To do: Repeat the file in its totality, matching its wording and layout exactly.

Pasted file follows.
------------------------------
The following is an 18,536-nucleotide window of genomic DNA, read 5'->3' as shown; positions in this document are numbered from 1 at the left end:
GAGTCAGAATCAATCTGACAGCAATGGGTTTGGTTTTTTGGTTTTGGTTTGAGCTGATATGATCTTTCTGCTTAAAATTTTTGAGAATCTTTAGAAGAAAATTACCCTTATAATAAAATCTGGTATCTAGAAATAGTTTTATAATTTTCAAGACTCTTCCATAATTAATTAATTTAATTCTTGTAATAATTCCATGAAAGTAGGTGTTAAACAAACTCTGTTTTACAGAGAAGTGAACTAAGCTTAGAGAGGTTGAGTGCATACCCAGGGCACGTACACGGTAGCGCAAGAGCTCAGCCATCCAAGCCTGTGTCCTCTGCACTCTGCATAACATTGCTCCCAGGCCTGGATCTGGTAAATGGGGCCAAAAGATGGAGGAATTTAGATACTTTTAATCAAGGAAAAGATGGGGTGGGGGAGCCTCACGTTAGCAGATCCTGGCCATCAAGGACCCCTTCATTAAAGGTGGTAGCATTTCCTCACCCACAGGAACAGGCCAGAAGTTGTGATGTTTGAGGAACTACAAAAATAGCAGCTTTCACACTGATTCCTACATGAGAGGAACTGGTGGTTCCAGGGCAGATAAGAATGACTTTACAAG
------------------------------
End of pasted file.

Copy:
The following is an 18,536-nucleotide window of genomic DNA, read 5'->3' as shown; positions in this document are numbered from 1 at the left end:
GAGTCAGAATCAATCTGACAGCAATGGGTTTGGTTTTTTGGTTTTGGTTTGAGCTGATATGATCTTTCTGCTTAAAATTTTTGAGAATCTTTAGAAGAAAATTACCCTTATAATAAAATCTGGTATCTAGAAATAGTTTTATAATTTTCAAGACTCTTCCATAATTAATTAATTTAATTCTTGTAATAATTCCATGAAAGTAGGTGTTAAACAAACTCTGTTTTACAGAGAAGTGAACTAAGCTTAGAGAGGTTGAGTGCATACCCAGGGCACGTACACGGTAGCGCAAGAGCTCAGCCATCCAAGCCTGTGTCCTCTGCACTCTGCATAACATTGCTCCCAGGCCTGGATCTGGTAAATGGGGCCAAAAGATGGAGGAATTTAGATACTTTTAATCAAGGAAAAGATGGGGTGGGGGAGCCTCACGTTAGCAGATCCTGGCCATCAAGGACCCCTTCATTAAAGGTGGTAGCATTTCCTCACCCACAGGAACAGGCCAGAAGTTGTGATGTTTGAGGAACTACAAAAATAGCAGCTTTCACACTGATTCCTACATGAGAGGAACTGGTGGTTCCAGGGCAGATAAGAATGACTTTACAAG